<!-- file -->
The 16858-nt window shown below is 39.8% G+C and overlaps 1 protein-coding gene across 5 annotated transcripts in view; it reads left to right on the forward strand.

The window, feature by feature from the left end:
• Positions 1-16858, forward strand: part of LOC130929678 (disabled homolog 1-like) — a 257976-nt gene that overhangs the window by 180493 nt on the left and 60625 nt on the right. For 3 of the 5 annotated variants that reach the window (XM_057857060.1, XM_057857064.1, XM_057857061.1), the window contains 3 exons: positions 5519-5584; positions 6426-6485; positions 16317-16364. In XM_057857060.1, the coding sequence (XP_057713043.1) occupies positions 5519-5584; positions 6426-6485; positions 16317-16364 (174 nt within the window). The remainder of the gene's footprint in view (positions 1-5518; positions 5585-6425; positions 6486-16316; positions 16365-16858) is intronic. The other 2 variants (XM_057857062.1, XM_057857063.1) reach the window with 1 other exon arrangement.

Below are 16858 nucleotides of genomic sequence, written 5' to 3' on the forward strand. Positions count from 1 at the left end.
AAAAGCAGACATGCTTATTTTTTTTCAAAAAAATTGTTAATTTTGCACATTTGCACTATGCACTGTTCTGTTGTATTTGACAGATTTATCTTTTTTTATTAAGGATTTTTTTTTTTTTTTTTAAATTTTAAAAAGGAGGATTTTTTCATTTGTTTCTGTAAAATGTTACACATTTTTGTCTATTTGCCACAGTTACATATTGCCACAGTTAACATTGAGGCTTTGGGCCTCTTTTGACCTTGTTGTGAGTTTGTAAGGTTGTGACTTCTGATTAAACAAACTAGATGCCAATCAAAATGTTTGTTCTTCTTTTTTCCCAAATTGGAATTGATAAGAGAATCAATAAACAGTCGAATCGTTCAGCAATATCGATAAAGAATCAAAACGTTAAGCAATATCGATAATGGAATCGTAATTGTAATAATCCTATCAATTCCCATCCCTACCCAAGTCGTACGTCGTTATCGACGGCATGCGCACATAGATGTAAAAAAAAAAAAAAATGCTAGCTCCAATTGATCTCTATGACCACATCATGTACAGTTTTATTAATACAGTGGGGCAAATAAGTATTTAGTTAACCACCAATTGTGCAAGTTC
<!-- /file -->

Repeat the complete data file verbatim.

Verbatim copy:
The 16858-nt window shown below is 39.8% G+C and overlaps 1 protein-coding gene across 5 annotated transcripts in view; it reads left to right on the forward strand.

The window, feature by feature from the left end:
• Positions 1-16858, forward strand: part of LOC130929678 (disabled homolog 1-like) — a 257976-nt gene that overhangs the window by 180493 nt on the left and 60625 nt on the right. For 3 of the 5 annotated variants that reach the window (XM_057857060.1, XM_057857064.1, XM_057857061.1), the window contains 3 exons: positions 5519-5584; positions 6426-6485; positions 16317-16364. In XM_057857060.1, the coding sequence (XP_057713043.1) occupies positions 5519-5584; positions 6426-6485; positions 16317-16364 (174 nt within the window). The remainder of the gene's footprint in view (positions 1-5518; positions 5585-6425; positions 6486-16316; positions 16365-16858) is intronic. The other 2 variants (XM_057857062.1, XM_057857063.1) reach the window with 1 other exon arrangement.

Below are 16858 nucleotides of genomic sequence, written 5' to 3' on the forward strand. Positions count from 1 at the left end.
AAAAGCAGACATGCTTATTTTTTTTCAAAAAAATTGTTAATTTTGCACATTTGCACTATGCACTGTTCTGTTGTATTTGACAGATTTATCTTTTTTTATTAAGGATTTTTTTTTTTTTTTTTAAATTTTAAAAAGGAGGATTTTTTCATTTGTTTCTGTAAAATGTTACACATTTTTGTCTATTTGCCACAGTTACATATTGCCACAGTTAACATTGAGGCTTTGGGCCTCTTTTGACCTTGTTGTGAGTTTGTAAGGTTGTGACTTCTGATTAAACAAACTAGATGCCAATCAAAATGTTTGTTCTTCTTTTTTCCCAAATTGGAATTGATAAGAGAATCAATAAACAGTCGAATCGTTCAGCAATATCGATAAAGAATCAAAACGTTAAGCAATATCGATAATGGAATCGTAATTGTAATAATCCTATCAATTCCCATCCCTACCCAAGTCGTACGTCGTTATCGACGGCATGCGCACATAGATGTAAAAAAAAAAAAAAATGCTAGCTCCAATTGATCTCTATGACCACATCATGTACAGTTTTATTAATACAGTGGGGCAAATAAGTATTTAGTTAACCACCAATTGTGCAAGTTC